New 6 Houston Center Tower Will Put Another Notch in the Downtown Skyline

Proposed Design for 6 Houston Center Office Tower, on Block Surrounded by Walker, Caroline, Rusk, and San Jacinto Streets, Downtown Houston

Mimicking the pipe-wrench-jaw-like multistory balcony near the top of BG Group Place (seen in blocky form at right in the rendering above), there’ll a tree-toothed notch carved into the eastern edge of the top floors of the just-unveiled design for 6 Houston Center. But this new $250 million spec office tower won’t just be a little more roughly cut than its neighbor — it’ll be a bit shorter, too. The 30-story structure is planned for the block surrounded by Rusk, Walker, Caroline, and San Jacinto streets, directly north of the LyondellBasell Tower at 1 Houston Center, on what’s currently a surface parking lot.


Proposed Design for 6 Houston Center Office Tower, on Block Surrounded by Walker, Caroline, Rusk, and San Jacinto Streets, Downtown Houston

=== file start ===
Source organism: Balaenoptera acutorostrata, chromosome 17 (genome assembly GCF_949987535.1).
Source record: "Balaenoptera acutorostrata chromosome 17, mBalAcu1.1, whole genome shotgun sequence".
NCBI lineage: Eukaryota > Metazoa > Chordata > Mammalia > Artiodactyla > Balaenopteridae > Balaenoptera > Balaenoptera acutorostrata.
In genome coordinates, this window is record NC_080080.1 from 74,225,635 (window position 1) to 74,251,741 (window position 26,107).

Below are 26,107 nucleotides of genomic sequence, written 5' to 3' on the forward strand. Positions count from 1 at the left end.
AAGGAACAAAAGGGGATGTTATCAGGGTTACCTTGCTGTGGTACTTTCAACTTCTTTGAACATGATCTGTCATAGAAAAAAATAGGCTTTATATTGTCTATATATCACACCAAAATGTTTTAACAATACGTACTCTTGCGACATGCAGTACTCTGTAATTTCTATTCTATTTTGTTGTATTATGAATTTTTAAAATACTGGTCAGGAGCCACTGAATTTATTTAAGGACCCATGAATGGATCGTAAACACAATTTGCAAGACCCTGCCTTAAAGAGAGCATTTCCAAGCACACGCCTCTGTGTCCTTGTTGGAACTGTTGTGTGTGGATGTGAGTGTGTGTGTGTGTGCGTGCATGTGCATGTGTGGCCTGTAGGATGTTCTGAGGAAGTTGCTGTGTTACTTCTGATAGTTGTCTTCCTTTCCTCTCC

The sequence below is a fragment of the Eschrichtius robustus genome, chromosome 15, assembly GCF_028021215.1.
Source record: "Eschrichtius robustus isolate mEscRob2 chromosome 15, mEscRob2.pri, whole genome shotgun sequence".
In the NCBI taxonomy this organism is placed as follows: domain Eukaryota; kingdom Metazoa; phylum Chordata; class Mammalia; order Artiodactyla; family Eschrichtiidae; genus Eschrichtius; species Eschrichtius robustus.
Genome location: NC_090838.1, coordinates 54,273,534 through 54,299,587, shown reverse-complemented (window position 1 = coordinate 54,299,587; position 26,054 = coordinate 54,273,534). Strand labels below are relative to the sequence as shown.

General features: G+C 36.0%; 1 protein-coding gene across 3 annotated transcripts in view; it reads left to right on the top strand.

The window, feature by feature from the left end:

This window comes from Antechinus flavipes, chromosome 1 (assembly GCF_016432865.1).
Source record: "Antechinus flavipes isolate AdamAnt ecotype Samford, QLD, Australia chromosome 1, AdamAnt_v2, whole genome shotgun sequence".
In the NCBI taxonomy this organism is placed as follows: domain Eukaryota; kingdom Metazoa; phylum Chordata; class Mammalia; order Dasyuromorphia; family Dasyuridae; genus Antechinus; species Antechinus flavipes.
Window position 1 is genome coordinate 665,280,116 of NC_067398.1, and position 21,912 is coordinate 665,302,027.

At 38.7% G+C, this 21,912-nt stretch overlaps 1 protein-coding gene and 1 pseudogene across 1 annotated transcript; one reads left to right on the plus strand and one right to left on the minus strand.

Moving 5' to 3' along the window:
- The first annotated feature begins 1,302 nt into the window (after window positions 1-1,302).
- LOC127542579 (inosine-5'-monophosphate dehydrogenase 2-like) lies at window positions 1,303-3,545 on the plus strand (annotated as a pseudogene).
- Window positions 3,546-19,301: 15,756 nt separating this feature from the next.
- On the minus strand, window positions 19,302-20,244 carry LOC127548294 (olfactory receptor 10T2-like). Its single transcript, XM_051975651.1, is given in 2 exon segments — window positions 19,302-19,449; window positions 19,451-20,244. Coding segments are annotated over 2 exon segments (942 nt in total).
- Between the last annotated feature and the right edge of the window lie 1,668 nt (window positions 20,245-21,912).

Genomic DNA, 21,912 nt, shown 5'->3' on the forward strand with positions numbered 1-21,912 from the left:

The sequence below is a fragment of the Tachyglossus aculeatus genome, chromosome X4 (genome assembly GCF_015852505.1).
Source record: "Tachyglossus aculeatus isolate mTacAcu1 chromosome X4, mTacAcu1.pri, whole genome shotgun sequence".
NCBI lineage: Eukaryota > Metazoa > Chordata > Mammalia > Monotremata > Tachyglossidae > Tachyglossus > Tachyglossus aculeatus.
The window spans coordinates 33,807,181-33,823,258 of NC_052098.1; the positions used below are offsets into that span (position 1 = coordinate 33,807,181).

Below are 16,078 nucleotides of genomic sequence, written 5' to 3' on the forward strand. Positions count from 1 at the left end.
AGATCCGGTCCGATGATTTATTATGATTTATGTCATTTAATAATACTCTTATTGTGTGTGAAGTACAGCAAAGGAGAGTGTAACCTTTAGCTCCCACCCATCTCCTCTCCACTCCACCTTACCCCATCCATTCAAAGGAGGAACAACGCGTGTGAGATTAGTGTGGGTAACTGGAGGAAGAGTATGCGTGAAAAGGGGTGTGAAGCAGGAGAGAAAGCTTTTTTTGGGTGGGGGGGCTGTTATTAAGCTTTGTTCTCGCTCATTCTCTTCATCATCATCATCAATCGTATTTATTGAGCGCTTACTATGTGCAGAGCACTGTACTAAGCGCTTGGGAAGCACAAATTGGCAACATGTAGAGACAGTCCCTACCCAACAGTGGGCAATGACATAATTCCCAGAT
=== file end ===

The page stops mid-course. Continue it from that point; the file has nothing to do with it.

A 9-level parking garage with a single underground floor will sit at the south end of the block and link to the taller 1 Houston Center (at left in the above rendering) with a 15-ft.-tall glass skybridge. A rooftop garden is planned for the garage top, which will connect to a “concierge floor” with a fitness center and conference rooms in the main building. There will be a coffee bar and a place to store bikes somewhere in the building, according to its developer, Crescent Real Estate Holdings.

Proposed Design for 6 Houston Center Office Tower, on Block Surrounded by Walker, Caroline, Rusk, and San Jacinto Streets, Downtown Houston